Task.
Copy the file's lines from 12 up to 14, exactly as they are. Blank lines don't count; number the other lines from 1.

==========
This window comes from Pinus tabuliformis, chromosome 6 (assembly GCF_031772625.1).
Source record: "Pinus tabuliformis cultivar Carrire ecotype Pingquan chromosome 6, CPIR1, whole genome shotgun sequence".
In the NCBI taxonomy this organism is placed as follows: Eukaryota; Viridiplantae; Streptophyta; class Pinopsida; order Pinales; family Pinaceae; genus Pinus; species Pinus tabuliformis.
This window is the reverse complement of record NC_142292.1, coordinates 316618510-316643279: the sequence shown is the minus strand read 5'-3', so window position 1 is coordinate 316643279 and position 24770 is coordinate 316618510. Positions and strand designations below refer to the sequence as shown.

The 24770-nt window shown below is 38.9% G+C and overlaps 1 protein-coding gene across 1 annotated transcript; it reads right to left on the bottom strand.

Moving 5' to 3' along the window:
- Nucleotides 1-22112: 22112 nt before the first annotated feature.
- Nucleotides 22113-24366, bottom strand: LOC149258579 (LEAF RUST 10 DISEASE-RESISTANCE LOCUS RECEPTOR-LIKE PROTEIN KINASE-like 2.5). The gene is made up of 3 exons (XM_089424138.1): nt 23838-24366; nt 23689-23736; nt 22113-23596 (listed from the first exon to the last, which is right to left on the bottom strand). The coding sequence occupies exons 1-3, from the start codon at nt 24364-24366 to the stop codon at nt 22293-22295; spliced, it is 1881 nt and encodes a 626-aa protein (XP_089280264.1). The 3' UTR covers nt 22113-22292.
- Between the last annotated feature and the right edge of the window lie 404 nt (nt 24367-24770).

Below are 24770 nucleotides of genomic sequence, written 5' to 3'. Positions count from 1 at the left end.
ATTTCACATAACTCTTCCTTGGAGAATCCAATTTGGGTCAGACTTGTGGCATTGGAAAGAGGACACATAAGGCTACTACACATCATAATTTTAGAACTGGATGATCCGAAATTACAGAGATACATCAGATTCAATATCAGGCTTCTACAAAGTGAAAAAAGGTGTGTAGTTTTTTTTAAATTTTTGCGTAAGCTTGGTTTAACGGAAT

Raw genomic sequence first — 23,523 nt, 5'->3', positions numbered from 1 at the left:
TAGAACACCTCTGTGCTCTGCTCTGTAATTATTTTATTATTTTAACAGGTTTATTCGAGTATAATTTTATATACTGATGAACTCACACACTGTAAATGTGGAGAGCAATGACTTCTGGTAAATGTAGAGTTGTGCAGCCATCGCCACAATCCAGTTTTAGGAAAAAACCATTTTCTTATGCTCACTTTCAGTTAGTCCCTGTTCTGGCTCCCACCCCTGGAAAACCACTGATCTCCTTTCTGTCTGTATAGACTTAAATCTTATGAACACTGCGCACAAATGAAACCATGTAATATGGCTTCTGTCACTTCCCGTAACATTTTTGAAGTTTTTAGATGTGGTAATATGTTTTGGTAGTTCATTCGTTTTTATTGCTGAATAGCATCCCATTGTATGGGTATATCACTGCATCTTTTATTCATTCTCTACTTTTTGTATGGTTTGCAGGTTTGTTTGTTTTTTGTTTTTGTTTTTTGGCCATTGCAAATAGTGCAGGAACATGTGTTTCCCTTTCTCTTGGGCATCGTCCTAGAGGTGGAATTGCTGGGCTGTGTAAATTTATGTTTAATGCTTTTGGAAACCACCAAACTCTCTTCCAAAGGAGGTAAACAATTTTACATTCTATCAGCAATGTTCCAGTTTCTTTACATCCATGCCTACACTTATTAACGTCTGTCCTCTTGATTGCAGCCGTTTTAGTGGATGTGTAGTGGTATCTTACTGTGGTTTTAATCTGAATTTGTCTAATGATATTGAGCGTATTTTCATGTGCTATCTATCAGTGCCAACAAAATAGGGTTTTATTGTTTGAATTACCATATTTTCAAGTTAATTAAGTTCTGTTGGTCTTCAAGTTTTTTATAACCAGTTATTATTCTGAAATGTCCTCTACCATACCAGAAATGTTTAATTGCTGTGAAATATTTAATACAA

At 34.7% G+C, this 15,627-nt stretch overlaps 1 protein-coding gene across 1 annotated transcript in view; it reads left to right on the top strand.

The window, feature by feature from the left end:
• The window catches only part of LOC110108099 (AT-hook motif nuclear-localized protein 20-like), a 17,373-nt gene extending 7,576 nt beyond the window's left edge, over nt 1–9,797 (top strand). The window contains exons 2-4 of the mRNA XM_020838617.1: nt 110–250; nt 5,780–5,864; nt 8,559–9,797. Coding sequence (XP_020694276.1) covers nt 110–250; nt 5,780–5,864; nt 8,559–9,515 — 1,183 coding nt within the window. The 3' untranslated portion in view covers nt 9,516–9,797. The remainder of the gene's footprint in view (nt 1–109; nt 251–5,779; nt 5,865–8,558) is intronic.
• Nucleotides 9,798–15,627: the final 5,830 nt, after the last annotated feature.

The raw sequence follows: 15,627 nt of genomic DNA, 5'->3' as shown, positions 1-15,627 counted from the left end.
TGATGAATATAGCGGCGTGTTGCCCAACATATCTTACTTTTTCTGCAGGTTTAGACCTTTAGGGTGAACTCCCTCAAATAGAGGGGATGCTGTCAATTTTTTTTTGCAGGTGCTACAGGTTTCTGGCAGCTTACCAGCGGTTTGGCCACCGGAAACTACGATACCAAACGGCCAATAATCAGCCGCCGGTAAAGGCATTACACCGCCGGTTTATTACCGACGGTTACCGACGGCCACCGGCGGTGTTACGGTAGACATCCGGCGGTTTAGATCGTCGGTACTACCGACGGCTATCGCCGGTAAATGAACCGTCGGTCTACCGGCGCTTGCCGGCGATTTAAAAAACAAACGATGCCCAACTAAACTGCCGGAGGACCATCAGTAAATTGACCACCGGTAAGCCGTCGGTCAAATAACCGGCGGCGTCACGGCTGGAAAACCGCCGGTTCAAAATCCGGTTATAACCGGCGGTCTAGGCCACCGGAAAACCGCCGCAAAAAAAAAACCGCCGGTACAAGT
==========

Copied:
Raw genomic sequence first — 23,523 nt, 5'->3', positions numbered from 1 at the left:
TAGAACACCTCTGTGCTCTGCTCTGTAATTATTTTATTATTTTAACAGGTTTATTCGAGTATAATTTTATATACTGATGAACTCACACACTGTAAATGTGGAGAGCAATGACTTCTGGTAAATGTAGAGTTGTGCAGCCATCGCCACAATCCAGTTTTAGGAAAAAACCATTTTCTTATGCTCACTTTCAGTTAGTCCCTGTTCTGGCTCCCACCCCTGGAAAACCACTGATCTCCTTTCTGTCTGTATAGACTTAAATCTTATGAACACTGCGCACAAATGAAACCATGTAATATGGCTTCTGTCACTTCCCGTAACATTTTTGAAGTTTTTAGATGTGGTAATATGTTTTGGTAGTTCATTCGTTTTTATTGCTGAATAGCATCCCATTGTATGGGTATATCACTGCATCTTTTATTCATTCTCTACTTTTTGTATGGTTTGCAGGTTTGTTTGTTTTTTGTTTTTGTTTTTTGGCCATTGCAAATAGTGCAGGAACATGTGTTTCCCTTTCTCTTGGGCATCGTCCTAGAGGTGGAATTGCTGGGCTGTGTAAATTTATGTTTAATGCTTTTGGAAACCACCAAACTCTCTTCCAAAGGAGGTAAACAATTTTACATTCTATCAGCAATGTTCCAGTTTCTTTACATCCATGCCTACACTTATTAACGTCTGTCCTCTTGATTGCAGCCGTTTTAGTGGATGTGTAGTGGTATCTTACTGTGGTTTTAATCTGAATTTGTCTAATGATATTGAGCGTATTTTCATGTGCTATCTATCAGTGCCAACAAAATAGGGTTTTATTGTTTGAATTACCATATTTTCAAGTTAATTAAGTTCTGTTGGTCTTCAAGTTTTTTATAACCAGTTATTATTCTGAAATGTCCTCTACCATACCAGAAATGTTTAATTGCTGTGAAATATTTAATACAA

At 34.7% G+C, this 15,627-nt stretch overlaps 1 protein-coding gene across 1 annotated transcript in view; it reads left to right on the top strand.